We’re all attracted by bright, shiny objects like new, sexy smartphones, tablets, watches and bracelets but without down-to-earth servers to handle, service and deliver up all the stuff they’re just … cute. The workhorse announcements by Qualcomm and Intel get overlooked too often.
Those were a nice series of bling announcements at Uplinq (Qualcomm’s bragging party), Apple’s unveilings and Intel Developer Forum (IDF).
I’m not interested in a smartwatch because:
- I tried digital and “computer” watches years ago and retired them because I wasn’t interested in the exact time but rather how early or late I was.
- If it just tells me who’s calling, who’s texting, why not just look at my phone (the screen is bigger)?
- Wouldn’t watch video on it, and
- They’re all big and ugly but my analog watch is attractive jewelry and gives me relative time.
Also not interested in using a workstation (64-bit smartphone processor) because:
- I don’t watch movies, play games (that often) on my phone;
- It’s a struggle to multi-task on my notebook, desktop;
- Apps that take advantage of the power will be available … later. Doubt if Oracle will play nice with Google to let Android take advantage of their Java;
- Phone has to have a lot more memory to take advantage of 64-bit – music, photos, video – because you can’t do everything in the cloud. Sometimes you need to be local;
- Will that extra power eliminate dropped calls, keep email/texts flowing? … doubt it; and
- If it makes the phone smarter, will it make the user smarter? … doubt it.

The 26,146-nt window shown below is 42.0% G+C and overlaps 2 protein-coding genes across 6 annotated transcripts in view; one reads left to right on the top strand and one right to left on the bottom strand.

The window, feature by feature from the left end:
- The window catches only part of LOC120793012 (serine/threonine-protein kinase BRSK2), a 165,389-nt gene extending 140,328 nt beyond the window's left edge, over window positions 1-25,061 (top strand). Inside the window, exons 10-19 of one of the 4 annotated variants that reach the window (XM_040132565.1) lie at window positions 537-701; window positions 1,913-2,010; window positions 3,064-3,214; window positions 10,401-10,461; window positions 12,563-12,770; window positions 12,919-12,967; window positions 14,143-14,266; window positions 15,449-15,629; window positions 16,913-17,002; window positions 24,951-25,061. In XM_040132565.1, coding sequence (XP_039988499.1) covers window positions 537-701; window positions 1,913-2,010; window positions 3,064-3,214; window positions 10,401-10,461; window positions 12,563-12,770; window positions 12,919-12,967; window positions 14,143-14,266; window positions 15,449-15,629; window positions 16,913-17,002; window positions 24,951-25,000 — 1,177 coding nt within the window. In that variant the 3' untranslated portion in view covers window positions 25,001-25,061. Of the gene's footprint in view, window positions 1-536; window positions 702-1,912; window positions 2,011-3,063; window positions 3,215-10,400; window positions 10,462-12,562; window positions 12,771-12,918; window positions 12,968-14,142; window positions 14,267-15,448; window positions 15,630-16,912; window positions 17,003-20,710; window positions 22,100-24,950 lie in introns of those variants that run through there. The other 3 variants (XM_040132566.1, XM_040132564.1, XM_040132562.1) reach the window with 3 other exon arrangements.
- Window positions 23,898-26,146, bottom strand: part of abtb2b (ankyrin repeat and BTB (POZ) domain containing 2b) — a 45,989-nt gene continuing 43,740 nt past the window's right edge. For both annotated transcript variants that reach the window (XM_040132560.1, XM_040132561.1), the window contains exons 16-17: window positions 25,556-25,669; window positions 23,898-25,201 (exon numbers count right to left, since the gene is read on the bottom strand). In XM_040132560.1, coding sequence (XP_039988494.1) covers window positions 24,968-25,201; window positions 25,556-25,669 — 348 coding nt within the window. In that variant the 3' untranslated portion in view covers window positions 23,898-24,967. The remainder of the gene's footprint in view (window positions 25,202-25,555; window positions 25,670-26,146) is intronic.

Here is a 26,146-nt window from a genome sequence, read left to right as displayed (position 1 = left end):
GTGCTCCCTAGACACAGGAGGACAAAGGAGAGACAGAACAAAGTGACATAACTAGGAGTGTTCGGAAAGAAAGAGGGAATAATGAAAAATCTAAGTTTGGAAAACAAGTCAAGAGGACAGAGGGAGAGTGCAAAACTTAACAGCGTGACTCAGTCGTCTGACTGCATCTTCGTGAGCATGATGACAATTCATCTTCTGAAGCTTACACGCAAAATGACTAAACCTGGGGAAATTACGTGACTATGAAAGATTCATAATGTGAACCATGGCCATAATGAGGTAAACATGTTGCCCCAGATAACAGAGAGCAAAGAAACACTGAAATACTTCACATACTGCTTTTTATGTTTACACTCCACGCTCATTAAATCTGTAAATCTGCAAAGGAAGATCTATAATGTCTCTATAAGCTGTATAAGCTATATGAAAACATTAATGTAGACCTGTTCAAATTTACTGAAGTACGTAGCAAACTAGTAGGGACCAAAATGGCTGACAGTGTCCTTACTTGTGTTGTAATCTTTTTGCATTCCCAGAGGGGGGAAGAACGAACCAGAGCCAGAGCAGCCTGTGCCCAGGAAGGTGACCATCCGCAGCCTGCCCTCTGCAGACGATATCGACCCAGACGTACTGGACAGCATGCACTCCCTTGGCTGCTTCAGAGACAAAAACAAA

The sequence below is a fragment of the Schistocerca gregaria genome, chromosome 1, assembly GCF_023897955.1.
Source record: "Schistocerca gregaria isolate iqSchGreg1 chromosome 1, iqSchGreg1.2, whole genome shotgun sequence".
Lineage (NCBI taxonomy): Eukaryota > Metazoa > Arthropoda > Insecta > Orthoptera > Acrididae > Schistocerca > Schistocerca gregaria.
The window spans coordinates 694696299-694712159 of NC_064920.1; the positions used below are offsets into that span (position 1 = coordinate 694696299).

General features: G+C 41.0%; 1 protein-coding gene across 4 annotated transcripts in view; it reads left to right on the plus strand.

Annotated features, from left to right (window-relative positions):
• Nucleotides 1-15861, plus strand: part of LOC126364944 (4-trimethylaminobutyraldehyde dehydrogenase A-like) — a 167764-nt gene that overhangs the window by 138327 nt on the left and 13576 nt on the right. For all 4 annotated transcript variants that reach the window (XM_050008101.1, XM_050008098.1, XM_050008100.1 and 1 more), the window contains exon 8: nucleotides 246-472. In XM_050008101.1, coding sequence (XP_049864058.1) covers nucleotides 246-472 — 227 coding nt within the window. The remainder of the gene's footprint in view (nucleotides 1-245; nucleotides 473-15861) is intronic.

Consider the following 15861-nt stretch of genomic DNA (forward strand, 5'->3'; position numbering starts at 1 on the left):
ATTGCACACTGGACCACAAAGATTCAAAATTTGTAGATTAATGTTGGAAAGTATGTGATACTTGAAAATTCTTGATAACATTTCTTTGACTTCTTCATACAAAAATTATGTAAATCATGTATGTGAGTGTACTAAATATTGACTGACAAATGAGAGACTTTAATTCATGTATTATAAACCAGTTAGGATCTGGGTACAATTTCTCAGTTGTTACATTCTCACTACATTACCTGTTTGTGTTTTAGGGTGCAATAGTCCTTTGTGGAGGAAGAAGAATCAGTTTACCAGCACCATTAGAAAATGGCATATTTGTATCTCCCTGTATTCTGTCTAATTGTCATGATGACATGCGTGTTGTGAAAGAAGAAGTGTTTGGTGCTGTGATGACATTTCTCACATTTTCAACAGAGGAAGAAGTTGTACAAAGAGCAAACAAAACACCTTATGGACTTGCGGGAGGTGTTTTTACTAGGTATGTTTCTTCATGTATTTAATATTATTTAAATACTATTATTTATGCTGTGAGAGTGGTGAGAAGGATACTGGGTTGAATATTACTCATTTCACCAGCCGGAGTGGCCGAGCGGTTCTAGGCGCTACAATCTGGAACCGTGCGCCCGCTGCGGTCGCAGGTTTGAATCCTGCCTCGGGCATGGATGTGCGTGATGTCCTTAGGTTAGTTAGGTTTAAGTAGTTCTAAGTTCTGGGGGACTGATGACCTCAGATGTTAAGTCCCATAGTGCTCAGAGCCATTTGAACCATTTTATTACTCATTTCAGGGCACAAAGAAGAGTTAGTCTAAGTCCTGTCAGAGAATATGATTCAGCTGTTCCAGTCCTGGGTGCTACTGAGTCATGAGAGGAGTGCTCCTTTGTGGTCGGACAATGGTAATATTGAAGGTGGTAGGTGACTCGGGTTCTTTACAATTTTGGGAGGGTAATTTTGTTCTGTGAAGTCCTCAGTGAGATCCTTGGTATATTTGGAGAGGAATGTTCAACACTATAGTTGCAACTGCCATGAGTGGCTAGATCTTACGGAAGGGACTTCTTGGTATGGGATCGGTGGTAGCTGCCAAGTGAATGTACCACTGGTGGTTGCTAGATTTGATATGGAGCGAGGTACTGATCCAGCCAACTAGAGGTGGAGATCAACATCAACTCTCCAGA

Both Qualcomm and Intel highlighted small devices and wearables and both are working toward the same objective – companies, products, individuals, things being constantly connected.
Your Internet of Things – In the not too distant future, Qualcomm sees less expensive, less obtrusive small cells that support both cellular signals and WiFi to keep your growing arsenal of things in touch with the world around you. Add their wireless charging on-the-go solution and you’ll constantly be in touch.
It will just take a couple of generations for us to accept it as normal.
Qualcomm CEO Paul Jacobs showed his newest toy, the Toq smartwatch, which he wants someone to pick up and market with their super small, super efficient chip inside.
World of Cells
It’s all part of their bigger plan to develop wireless networks – everywhere – that have 1,000x more capacity than we have today and are built on small cells (with their chips inside).
The cells integrate cellular and WiFi and cost a fraction of today’s tall eyesore towers (think 1,000s of unobtrusive cells for less than one big tower). The network of small cells will also meet telcos’ need to monetize the dramatic increase in data throughput (streaming video, music, etc.).